At the end of June, more than 250 astronomers, engineers, satellite operators, and other stakeholders attended SATCON1. This was a virtual meeting to discuss the mega-constellations of low-Earth orbit satellites (LEOsats) and how they will affect the night sky.
A report now details the issues of these mega-constellations, while also suggesting solutions to minimize their impact on astronomical observations, amateur astrophotography, and the general enjoyment of the night sky.
“If the 100,000 or more LEOsats proposed by many companies and many governments are deployed, no combination of mitigations can fully avoid the impacts of the satellite trails on the science programs of current and planned ground-based optical-NIR astronomy facilities,” the report states. “Astronomers are just beginning to understand the full range of impacts on the discipline. Astrophotography, amateur astronomy, and the human experience of the stars and the Milky Way are already affected.”
The urgency of this meeting is due to the launch of over 650 satellites by Elon Musk’s SpaceX since May 2019. The Starlink constellation, as it is called, has affected astronomical observations from the get-go, concerning many scientists about what the full constellation and other proposed LEOsats would do to the sky.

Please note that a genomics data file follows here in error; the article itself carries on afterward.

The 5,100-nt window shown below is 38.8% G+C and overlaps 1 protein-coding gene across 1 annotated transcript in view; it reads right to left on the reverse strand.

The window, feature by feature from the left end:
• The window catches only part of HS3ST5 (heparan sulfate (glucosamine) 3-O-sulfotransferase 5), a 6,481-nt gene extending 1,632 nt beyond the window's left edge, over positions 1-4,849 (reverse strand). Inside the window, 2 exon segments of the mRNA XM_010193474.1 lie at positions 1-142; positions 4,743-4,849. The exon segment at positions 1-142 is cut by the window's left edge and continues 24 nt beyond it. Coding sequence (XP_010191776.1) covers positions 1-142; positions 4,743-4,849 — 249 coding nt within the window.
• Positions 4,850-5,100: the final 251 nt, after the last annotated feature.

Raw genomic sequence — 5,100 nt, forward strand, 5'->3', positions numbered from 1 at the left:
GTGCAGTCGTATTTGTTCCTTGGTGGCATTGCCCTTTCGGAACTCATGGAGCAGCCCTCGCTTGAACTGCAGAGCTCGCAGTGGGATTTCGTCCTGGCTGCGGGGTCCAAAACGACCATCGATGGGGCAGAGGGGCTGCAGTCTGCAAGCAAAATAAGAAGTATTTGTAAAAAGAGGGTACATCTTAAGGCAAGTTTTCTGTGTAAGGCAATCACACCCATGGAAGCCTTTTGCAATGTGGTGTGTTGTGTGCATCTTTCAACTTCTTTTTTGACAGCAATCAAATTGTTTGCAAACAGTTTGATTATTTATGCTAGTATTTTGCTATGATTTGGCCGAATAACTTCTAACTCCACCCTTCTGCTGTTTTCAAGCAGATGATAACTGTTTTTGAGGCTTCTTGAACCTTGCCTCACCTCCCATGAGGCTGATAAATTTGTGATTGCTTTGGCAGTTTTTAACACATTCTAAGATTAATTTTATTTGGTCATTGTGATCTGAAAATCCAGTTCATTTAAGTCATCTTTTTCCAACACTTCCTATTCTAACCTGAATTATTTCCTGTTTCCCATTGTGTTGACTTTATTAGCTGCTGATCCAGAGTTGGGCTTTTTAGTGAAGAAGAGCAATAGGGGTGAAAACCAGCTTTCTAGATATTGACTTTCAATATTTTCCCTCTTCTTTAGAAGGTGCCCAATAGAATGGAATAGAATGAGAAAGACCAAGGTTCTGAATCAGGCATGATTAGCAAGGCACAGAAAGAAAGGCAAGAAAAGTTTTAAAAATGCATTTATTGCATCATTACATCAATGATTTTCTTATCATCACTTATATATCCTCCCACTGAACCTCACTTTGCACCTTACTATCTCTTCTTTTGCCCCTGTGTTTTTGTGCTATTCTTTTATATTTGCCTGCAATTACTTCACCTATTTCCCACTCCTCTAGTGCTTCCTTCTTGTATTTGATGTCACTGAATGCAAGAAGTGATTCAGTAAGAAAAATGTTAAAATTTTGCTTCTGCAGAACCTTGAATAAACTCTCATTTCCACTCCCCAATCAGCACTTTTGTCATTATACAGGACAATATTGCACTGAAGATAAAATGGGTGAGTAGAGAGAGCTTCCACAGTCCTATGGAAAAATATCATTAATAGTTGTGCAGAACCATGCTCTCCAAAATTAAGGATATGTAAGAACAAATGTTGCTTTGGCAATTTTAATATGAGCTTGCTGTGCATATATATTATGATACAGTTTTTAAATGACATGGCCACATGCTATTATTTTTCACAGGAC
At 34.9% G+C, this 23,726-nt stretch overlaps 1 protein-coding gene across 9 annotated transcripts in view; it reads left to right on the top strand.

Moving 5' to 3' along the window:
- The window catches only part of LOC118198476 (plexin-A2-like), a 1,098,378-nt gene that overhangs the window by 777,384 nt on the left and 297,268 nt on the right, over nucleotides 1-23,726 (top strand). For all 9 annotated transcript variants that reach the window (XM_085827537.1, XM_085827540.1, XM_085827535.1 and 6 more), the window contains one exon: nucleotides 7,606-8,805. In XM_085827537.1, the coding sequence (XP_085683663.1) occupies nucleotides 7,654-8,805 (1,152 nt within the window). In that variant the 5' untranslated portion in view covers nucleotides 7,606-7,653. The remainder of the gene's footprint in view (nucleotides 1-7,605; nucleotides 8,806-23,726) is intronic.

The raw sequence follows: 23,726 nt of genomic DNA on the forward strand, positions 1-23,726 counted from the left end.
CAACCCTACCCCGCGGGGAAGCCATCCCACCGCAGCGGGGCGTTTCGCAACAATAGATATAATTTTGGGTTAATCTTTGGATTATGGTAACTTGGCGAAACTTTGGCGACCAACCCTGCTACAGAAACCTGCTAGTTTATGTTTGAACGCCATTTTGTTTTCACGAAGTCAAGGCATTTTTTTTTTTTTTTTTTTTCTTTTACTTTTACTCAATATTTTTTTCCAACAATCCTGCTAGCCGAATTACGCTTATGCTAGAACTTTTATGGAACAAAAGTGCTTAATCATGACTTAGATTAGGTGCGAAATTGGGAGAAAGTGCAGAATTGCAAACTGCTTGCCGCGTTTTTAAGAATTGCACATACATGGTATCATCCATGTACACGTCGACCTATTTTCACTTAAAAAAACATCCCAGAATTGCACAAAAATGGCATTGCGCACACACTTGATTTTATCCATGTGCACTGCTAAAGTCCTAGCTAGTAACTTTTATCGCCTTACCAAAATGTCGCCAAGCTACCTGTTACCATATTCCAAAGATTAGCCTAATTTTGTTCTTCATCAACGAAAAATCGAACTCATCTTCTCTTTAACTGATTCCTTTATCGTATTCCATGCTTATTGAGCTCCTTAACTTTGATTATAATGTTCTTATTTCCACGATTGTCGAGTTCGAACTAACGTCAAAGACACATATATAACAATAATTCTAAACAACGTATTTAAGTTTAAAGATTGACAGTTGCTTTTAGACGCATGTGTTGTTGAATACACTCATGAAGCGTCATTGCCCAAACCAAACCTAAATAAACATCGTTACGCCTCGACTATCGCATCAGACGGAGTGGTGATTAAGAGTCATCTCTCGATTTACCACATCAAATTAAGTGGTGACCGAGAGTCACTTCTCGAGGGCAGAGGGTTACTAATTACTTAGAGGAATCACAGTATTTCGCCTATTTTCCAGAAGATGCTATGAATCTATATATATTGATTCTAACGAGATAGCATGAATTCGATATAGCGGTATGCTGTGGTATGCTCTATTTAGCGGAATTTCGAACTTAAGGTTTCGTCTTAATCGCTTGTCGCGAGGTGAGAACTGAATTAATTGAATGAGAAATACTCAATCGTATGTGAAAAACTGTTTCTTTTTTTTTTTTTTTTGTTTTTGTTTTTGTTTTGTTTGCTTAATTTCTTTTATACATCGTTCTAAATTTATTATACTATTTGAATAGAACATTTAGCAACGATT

The report proposes several options to tackle the issue. The obvious choice is to stop the harm to ground-based astronomy by not launching the mega-constellations. If politicians are not willing to curb or regulate the launches, then it is paramount that these satellites impact observations as little as possible. This means they should be at low altitude (less than 600 kilometers/370 miles), darkened, and rotated to reflect as little sunlight as possible.
Even under these conditions, they will still affect twilight observations key for the discovery of dangerous asteroids, as well as the search for outer solar system objects and the visible-light counterpart of gravitational wave sources.
The SATCON1 team also put forward recommendations for observatories, such as the Vera Rubin and the upcoming Extremely Large Telescope, to help them find ways to eliminate satellite trails or look at other regions of the sky. This requires knowing precisely where the satellites are going to be and how they will move.
These fixes are both work-intensive and expensive and have many people demanding that the mitigating approaches be paid by the private companies putting these satellites up. They created the problem, it shouldn’t be up to publicly funded observatories to solve it, they say.
“Our team at the AAS was enthusiastic to partner with NOIRLab and bring representatives of the astronomical and satellite communities together for a very fruitful exchange of ideas,” AAS President Paula Szkody, from the University of Washington, said in a statement. “Even though we’re still at an early stage of understanding and addressing the threats posed to astronomy by large satellite constellations, we have made good progress and have plenty of reasons to hope for a positive outcome.”
A second workshop, SATCON2, that tackles issues of policy and regulation is expected to happen in the first six months of 2021.